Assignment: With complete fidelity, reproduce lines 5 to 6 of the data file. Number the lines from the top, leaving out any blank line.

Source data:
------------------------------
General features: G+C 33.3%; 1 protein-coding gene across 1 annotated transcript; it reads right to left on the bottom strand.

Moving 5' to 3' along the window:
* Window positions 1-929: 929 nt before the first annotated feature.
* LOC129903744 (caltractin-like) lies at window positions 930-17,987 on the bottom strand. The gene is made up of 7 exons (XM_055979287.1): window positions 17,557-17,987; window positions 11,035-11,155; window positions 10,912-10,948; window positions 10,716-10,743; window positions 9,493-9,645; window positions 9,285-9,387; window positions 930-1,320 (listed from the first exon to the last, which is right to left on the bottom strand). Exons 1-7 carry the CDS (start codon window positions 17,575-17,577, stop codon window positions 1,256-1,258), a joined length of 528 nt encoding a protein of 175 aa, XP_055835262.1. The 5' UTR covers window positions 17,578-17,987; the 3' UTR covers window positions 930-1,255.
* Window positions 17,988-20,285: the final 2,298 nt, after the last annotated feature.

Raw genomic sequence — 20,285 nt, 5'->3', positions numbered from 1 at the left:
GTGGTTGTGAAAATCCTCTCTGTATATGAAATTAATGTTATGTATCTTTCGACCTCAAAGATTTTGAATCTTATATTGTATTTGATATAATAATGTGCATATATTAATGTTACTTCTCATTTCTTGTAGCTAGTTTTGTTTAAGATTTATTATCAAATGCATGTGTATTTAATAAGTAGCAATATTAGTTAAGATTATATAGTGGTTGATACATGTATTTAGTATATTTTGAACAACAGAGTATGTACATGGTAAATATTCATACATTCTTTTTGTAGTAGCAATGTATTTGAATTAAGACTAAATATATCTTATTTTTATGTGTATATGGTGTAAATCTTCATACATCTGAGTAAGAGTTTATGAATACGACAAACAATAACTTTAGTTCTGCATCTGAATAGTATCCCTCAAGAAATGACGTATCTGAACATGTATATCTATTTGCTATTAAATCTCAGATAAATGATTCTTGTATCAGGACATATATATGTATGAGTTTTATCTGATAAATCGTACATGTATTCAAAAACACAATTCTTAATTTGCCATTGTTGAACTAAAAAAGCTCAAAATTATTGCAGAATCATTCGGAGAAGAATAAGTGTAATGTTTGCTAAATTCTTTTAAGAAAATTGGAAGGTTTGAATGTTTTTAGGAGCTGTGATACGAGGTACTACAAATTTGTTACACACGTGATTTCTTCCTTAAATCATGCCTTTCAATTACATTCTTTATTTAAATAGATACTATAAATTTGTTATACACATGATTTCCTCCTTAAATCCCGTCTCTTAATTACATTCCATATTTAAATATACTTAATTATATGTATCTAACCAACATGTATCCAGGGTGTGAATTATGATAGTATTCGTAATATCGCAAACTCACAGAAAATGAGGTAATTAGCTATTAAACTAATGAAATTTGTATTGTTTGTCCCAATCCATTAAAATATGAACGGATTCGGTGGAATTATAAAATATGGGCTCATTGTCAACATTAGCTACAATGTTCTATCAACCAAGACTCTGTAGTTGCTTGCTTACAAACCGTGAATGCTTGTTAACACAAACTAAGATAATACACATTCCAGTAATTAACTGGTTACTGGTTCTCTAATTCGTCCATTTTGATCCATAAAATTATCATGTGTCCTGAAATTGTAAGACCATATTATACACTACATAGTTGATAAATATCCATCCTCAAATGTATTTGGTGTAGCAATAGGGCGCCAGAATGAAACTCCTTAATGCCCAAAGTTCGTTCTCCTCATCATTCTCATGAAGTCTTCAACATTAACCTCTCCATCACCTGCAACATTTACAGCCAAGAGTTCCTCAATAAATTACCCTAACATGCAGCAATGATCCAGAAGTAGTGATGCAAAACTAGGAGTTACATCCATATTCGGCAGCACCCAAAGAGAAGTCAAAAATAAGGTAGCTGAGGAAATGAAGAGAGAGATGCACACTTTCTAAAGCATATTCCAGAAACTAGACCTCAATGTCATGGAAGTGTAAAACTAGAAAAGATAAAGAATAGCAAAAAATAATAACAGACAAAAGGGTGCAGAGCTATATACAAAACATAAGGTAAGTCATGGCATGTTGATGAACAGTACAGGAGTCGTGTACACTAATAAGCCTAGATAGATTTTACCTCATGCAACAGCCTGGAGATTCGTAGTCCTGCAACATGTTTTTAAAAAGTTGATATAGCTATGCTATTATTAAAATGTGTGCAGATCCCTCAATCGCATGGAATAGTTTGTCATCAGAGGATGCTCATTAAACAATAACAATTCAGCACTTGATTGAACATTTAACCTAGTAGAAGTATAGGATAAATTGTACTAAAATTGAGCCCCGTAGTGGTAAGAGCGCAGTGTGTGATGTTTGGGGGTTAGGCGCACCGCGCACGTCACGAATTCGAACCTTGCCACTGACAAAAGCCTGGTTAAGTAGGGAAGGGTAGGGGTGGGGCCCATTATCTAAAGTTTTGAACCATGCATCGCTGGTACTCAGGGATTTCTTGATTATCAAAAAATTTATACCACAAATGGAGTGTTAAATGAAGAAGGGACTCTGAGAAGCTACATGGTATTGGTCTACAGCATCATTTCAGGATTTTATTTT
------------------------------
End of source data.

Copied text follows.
* Window positions 17,988-20,285: the final 2,298 nt, after the last annotated feature.

Raw genomic sequence — 20,285 nt, 5'->3', positions numbered from 1 at the left: